Emphasising its comprehensive approach to migration, the European Council set out four areas of action, along the lines suggested by the Commission. The first is to consolidate the external dimension of migration policy: Heads of State or Government agreed to set up regional disembarkation platforms outside Europe, and to significantly step up the EU return policy. Yet, following the situation experienced with the rescue ships Aquarius and Lifeline, it was also agreed that, on a voluntary basis, Member States would share the effort to take care of rescued people on EU territory, according to international law. ‘Controlled centres’ would be set up in the Member States, to distinguish irregular migrants, who will be returned, from those in need of international protection.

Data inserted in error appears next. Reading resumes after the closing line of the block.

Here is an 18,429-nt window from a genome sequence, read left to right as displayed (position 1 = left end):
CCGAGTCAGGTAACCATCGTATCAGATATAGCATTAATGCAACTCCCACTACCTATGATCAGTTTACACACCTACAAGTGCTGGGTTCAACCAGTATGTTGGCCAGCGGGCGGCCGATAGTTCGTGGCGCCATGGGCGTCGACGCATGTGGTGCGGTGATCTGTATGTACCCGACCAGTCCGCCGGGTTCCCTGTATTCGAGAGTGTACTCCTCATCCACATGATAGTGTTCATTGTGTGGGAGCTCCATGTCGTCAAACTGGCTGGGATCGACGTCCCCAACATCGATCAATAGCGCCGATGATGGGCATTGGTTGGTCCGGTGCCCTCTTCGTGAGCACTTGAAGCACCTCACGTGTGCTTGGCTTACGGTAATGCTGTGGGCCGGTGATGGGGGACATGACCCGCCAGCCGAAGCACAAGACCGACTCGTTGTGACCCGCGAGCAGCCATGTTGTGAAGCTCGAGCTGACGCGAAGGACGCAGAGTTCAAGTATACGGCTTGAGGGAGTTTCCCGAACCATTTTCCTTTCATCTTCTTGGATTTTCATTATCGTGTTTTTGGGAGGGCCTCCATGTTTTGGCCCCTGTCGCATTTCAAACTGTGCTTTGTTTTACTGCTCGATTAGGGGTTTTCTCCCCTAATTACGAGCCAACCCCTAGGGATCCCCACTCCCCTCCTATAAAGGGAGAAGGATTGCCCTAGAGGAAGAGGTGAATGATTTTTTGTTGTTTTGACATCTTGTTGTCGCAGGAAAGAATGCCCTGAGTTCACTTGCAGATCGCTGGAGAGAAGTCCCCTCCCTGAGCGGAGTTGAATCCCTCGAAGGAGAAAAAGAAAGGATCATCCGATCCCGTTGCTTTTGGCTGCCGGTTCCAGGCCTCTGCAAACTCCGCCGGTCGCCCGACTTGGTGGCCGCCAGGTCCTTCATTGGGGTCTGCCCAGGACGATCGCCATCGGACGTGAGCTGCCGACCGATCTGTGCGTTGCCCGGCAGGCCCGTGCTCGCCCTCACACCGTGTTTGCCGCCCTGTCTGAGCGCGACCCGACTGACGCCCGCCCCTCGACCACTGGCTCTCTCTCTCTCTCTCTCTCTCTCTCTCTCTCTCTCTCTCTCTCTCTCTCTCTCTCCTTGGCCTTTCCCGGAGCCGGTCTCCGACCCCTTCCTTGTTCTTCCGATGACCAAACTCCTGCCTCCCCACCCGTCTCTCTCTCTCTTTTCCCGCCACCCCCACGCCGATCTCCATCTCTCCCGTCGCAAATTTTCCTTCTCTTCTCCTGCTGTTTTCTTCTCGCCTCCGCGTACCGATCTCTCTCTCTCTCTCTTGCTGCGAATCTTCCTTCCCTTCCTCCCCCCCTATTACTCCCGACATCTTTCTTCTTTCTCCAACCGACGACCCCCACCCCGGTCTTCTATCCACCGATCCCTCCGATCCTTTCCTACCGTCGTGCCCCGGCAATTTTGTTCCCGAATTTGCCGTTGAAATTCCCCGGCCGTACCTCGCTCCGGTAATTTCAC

Second, the European Council committed to enhancing the effectiveness of the return policy and better protecting the EU’s external borders: Heads of State or Government decided to expand the resources and mandate of Frontex.
Third, the European Council emphasised the need for increased support to partner states. It agreed to increase support to the Libyan coastguard, as well as to other countries of origin and transit. It called upon Member States to contribute further to the EU Trust Fund for Africa, and on the EU to develop the cooperation with the African Union. It also reiterated the importance of fully implementing the EU-Turkey Statement. With a view to the next MFF, it requested flexible instruments and called for ‘a dedicated, significant components for external migration management’.